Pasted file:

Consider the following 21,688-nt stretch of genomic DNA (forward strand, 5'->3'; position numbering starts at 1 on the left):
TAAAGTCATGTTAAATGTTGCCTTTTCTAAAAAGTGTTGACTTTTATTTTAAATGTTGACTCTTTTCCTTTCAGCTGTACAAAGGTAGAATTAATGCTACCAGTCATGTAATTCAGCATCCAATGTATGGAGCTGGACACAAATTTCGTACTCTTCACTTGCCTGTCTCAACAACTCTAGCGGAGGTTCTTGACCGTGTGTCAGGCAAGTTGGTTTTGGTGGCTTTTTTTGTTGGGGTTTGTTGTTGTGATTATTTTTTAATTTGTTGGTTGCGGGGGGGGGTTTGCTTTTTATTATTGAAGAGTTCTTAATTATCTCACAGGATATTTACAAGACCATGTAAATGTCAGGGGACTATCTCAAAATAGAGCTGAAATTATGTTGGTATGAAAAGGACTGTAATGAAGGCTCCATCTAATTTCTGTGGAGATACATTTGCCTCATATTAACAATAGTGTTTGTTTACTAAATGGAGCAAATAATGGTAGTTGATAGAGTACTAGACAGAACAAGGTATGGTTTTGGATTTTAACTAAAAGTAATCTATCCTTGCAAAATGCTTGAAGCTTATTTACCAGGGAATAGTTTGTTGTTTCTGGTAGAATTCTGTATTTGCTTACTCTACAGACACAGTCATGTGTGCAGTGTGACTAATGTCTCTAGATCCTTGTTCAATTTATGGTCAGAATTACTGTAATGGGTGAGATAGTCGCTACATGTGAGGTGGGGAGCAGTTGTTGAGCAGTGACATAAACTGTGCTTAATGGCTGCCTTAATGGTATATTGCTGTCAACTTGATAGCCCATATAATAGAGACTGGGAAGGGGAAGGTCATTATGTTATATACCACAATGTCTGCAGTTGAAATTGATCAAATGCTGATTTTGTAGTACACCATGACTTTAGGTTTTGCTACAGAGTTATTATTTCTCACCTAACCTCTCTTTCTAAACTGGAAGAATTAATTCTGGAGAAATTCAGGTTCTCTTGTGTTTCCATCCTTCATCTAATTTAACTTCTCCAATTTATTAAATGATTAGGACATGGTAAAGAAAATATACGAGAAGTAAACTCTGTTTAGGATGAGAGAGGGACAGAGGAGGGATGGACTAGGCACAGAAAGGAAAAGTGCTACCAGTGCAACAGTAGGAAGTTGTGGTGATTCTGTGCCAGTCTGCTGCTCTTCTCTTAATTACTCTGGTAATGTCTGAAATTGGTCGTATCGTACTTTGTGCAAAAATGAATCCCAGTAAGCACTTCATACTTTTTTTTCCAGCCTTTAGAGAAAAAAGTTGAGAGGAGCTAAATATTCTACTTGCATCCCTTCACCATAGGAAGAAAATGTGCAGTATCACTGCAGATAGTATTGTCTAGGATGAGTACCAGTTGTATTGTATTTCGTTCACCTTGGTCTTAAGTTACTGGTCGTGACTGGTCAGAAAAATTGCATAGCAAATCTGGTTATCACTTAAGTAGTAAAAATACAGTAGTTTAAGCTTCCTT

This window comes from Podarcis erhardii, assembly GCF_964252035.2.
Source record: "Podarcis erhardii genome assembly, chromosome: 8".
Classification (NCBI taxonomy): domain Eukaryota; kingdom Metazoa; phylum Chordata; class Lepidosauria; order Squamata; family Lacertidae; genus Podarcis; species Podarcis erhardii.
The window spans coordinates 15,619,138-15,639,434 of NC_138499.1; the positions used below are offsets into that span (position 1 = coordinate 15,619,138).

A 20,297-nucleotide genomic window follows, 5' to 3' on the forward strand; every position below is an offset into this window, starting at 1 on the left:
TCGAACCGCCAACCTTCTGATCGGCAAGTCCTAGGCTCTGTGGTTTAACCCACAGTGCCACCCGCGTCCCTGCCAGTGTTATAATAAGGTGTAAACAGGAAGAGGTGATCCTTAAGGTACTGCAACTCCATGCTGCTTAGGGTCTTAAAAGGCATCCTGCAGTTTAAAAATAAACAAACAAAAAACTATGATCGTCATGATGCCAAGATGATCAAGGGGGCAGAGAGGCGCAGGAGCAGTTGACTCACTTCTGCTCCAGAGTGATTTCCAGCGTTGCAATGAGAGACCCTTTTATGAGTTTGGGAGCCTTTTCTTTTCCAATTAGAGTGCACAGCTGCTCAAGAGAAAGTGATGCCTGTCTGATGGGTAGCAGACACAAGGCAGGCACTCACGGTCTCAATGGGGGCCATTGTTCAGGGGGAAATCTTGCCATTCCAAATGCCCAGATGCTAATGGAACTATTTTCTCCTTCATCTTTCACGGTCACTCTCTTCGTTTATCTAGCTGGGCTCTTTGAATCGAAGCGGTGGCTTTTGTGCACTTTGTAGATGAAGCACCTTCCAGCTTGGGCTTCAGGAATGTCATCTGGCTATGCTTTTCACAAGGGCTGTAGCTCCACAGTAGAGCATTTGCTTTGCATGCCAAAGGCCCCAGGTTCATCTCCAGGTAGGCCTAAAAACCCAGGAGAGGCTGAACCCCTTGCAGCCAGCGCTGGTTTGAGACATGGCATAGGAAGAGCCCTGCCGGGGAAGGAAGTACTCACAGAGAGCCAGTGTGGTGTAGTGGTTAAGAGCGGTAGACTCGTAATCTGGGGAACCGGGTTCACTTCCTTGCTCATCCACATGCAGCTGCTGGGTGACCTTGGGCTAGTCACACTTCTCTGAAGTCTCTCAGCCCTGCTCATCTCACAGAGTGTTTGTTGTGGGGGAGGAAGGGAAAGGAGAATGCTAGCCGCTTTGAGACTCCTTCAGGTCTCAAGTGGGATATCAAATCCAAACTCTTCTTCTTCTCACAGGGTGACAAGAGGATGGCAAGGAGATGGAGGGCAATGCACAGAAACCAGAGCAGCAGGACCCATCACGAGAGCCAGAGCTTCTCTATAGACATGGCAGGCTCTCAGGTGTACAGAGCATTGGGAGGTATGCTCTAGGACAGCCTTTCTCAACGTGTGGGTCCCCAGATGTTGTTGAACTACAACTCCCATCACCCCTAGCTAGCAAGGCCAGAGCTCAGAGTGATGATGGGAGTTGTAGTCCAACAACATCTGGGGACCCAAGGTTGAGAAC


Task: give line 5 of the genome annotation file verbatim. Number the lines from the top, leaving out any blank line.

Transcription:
Classification (NCBI taxonomy): domain Eukaryota; kingdom Metazoa; phylum Chordata; class Lepidosauria; order Squamata; family Lacertidae; genus Podarcis; species Podarcis erhardii.